Web Vitals

You can view your web vitals by going to Google Search Console and clicking on the tab in the left hand menu:

web vitals screenshot
Example of web vitals screenshots



If you are using Google Chrome browser, you can access the tool within the browser, or head over to https://web.dev/measure/ to use the tool. This tool gives you an overview of a few metrics, including web performance, accessibility, best practices and SEO.

lighthouse audit screenshot
Screenshot from Lighthouse within Google Chrome browser


User Experience (UX)

I’ve already touched on this point previously with the mention of website speed, but it refers to more than just that.

Your website visitors should be able to use your site with as little effort and concentration required. They should be able to understand what the website is about, aided by the use of clear headings, visuals or images and well presented content.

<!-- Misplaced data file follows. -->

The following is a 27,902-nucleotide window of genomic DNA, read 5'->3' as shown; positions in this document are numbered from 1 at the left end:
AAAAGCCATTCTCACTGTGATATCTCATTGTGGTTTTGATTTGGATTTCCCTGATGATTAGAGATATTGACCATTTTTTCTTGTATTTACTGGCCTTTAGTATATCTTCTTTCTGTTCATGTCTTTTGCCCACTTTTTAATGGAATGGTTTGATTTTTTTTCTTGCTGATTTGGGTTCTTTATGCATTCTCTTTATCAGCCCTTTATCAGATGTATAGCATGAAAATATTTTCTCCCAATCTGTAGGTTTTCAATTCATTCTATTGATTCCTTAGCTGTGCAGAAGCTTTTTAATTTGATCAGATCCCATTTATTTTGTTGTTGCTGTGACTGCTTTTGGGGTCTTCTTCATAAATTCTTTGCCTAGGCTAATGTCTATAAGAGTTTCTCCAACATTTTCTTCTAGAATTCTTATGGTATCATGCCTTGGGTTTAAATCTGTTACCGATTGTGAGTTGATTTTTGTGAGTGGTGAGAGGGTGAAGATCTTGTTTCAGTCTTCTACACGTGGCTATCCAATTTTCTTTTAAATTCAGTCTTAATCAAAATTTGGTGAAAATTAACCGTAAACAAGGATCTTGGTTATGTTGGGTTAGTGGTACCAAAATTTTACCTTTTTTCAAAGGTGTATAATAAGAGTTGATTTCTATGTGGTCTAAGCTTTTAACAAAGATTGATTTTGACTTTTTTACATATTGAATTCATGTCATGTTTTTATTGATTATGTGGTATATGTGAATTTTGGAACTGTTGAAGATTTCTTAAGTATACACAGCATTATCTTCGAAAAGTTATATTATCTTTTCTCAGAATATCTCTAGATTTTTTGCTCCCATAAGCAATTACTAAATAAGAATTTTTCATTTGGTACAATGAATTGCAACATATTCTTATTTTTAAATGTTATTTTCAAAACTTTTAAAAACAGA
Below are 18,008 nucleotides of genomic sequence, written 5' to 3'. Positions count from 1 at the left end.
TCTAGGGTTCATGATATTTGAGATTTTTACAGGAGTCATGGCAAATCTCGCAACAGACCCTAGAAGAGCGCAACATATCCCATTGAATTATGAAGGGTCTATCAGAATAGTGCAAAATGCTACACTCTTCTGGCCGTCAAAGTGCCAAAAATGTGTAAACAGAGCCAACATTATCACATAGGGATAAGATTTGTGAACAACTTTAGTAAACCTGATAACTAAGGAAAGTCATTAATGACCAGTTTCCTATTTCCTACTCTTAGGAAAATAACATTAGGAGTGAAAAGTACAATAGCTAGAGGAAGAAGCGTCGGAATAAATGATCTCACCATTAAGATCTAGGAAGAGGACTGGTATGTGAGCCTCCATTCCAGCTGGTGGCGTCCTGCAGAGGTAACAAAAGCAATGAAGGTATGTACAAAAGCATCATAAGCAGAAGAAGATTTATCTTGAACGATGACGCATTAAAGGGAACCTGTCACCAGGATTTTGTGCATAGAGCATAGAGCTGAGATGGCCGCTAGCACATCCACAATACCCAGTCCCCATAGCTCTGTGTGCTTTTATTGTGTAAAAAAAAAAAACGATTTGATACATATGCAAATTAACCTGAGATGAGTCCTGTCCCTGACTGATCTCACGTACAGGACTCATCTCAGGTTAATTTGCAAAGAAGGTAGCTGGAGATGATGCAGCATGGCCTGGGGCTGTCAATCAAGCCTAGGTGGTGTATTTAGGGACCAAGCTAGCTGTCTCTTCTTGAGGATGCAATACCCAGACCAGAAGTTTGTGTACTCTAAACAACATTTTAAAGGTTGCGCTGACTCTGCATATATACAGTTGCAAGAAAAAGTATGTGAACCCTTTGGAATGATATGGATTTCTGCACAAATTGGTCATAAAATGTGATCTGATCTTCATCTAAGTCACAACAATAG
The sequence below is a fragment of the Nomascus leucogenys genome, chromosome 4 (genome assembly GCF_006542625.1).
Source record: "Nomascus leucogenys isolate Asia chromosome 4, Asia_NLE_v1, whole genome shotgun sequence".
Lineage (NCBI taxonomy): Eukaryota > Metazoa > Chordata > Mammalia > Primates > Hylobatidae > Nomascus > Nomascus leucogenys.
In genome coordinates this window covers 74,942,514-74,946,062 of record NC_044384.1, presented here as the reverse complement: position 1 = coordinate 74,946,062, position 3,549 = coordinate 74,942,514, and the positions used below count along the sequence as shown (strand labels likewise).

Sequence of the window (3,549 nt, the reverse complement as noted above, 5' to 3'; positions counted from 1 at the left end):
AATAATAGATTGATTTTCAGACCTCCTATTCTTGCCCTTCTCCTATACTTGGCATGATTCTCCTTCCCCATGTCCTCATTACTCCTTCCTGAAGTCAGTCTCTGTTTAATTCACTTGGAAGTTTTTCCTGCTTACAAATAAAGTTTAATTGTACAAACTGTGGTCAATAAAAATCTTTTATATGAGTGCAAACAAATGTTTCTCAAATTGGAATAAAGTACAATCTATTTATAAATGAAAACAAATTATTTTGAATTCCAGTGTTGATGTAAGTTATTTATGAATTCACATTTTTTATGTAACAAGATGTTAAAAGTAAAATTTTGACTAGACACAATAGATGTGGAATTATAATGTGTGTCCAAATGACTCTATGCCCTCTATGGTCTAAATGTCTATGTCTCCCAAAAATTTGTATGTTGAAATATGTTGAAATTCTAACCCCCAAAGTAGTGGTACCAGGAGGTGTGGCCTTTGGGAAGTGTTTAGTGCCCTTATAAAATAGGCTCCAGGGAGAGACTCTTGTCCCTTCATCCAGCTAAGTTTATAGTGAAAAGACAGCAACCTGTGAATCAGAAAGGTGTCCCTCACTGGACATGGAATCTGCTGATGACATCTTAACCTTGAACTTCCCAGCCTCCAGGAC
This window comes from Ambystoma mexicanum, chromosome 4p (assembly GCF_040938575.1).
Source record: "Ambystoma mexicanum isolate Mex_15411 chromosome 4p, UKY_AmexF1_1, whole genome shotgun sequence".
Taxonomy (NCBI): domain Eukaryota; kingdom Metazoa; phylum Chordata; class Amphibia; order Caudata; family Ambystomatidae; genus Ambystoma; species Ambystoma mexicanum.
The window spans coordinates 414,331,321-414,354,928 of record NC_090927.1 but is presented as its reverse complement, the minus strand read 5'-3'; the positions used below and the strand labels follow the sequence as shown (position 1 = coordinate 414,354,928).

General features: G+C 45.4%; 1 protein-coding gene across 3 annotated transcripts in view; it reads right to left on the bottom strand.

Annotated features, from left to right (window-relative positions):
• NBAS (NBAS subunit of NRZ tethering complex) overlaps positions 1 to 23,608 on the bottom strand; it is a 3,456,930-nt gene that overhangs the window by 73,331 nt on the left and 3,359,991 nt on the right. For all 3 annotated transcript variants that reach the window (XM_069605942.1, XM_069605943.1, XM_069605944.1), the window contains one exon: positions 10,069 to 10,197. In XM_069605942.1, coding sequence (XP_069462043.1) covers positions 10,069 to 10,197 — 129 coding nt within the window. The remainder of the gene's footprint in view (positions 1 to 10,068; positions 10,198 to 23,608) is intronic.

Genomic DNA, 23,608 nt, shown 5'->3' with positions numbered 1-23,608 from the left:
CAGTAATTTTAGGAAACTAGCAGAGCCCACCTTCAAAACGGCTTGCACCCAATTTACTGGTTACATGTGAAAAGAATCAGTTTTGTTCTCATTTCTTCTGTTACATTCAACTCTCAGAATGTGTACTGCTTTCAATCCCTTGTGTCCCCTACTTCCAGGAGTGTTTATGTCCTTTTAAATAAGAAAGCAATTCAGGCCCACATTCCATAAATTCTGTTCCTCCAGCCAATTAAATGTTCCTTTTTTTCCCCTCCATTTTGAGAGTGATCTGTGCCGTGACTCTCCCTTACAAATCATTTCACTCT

Examples of poor UX can be links or buttons that don’t work, take users to the wrong place, or even result in a 404 error. Consider any sign up forms; they should be hassle free, require minimal information and actually working when users press submit!

A common example of a poor user experience can be attributed to the pop-up. Almost any internet user can relate to the frustration of pop-ups, even though there is a suitable time and place for their use!

More often that not, good UX can be linked to the ‘less is more’ analogy. Make things as clear and simple as possible, and remove any step that is unnecessary in the user journey.

When it comes to website design, the following points outlined by usability.gov below, are a fantastic guideline to consider for almost any UX:

  • Useful: Your content should be original and fulfils a need
  • Usable: Site must be easy to use